Thursday, September 17

Vertical Variations

Windchimes - Napenthe, Big Sur, California

Ups and Downs - Wilshire Boulevard, Los Angeles, California

Sky Fence - Jerome, Arizona

Rusty Pilings - Avila Beach, California

Slice of Sea - Shell Beach, California

Little Black Dress

".., A poem, to my mind, creates visible or auditory forms for something which is invisible, which is the feeling, or the emotion, or the metaphysical content of the movement. Now it also may include action, but its attack is what I could call the "vertical" attack, and this may be a little bit clearer if you will contrast it to what I would call the "horizontal" attack of a drama, which is concerned with the development, let's say, within a very small situation from feeling to feeling." - Maya Deren, avante-garde filmaker, poet and choreographer

At least three or four times a year, I try to take a spectacular photo of the full moon. I have a great camera with many megapixels worth of resolution, a good quality telephoto lens, and a tripod worthy of any pro photog. My efforts to express the inexpressible beauty of a glorious full moon are disappointing.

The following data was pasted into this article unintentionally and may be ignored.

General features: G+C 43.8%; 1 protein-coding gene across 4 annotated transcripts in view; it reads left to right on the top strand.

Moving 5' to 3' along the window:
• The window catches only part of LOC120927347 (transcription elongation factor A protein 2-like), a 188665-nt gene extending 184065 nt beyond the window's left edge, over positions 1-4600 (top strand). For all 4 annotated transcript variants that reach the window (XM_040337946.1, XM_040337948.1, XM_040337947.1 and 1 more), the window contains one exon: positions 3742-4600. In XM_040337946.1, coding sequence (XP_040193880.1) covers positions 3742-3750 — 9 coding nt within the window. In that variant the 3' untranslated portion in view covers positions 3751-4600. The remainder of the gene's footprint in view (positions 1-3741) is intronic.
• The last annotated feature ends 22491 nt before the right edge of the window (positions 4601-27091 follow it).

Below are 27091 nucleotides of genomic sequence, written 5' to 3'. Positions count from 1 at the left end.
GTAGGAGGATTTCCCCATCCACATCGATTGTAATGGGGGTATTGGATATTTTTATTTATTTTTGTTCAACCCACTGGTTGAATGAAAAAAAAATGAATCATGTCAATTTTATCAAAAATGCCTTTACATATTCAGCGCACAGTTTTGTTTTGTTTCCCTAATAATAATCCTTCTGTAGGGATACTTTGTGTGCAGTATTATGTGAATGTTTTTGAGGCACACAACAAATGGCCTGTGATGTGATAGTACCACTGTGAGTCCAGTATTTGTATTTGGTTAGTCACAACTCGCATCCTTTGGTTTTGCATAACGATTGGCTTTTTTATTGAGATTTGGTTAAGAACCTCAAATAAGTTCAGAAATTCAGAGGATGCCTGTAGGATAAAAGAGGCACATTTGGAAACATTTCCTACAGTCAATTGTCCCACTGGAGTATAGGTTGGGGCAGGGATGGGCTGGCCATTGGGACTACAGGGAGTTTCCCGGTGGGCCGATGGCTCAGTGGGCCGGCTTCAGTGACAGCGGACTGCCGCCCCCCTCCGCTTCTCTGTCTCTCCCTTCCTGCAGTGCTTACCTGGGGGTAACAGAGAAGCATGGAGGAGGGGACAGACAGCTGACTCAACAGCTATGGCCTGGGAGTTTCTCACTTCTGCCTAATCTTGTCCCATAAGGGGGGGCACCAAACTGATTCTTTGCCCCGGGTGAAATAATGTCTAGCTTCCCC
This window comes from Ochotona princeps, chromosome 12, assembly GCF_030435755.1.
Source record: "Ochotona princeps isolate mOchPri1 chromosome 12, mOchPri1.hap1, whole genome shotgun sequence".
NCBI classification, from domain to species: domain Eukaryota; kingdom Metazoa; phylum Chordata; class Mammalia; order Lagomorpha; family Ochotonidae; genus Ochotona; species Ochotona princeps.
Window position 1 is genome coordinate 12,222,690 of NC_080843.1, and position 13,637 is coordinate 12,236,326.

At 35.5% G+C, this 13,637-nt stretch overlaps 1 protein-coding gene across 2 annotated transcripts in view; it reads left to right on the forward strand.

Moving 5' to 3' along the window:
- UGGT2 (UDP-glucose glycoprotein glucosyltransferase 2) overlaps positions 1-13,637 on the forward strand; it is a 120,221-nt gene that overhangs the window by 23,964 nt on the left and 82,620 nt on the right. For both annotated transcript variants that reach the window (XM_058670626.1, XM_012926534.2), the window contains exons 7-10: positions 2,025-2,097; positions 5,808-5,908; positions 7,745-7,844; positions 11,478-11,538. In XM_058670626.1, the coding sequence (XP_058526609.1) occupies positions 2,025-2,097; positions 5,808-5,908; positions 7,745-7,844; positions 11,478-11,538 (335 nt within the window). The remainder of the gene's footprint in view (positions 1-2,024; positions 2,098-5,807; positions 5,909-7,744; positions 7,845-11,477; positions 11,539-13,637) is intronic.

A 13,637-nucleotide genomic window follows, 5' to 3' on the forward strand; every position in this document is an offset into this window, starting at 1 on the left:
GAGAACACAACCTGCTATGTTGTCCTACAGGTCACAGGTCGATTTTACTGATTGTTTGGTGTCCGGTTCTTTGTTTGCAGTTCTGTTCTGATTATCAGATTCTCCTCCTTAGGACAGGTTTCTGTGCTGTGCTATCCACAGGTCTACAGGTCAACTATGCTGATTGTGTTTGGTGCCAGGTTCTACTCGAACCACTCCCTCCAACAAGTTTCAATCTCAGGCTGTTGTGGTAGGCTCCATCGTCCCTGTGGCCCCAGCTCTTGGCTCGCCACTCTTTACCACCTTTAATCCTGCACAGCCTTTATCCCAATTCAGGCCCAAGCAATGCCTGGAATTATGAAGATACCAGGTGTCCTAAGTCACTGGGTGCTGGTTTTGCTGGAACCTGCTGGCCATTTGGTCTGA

In my viewfinder, I see the silver gleam, the network of craters, those spidery impact lines, all of which are magnifed and breathtaking under the city lights. What shows up on my computer screen is often blurry, unfocused, overblown, missing the delicate aura and sharp clarity of this fascinating satellite. My vision of this rather ordinary and natural event is influenced by my feelings. How do I express the joyful sadness of a full moon?

Clown in the Moon
by Dylan Thomas

My tears are like the quiet drift
Of petals from some magic rose;
And all my grief flows from the rift
Of unremembered skies and snows.

I think, that if I touched the earth,
It would crumble;
It is so sad and beautiful,
So tremulously like a dream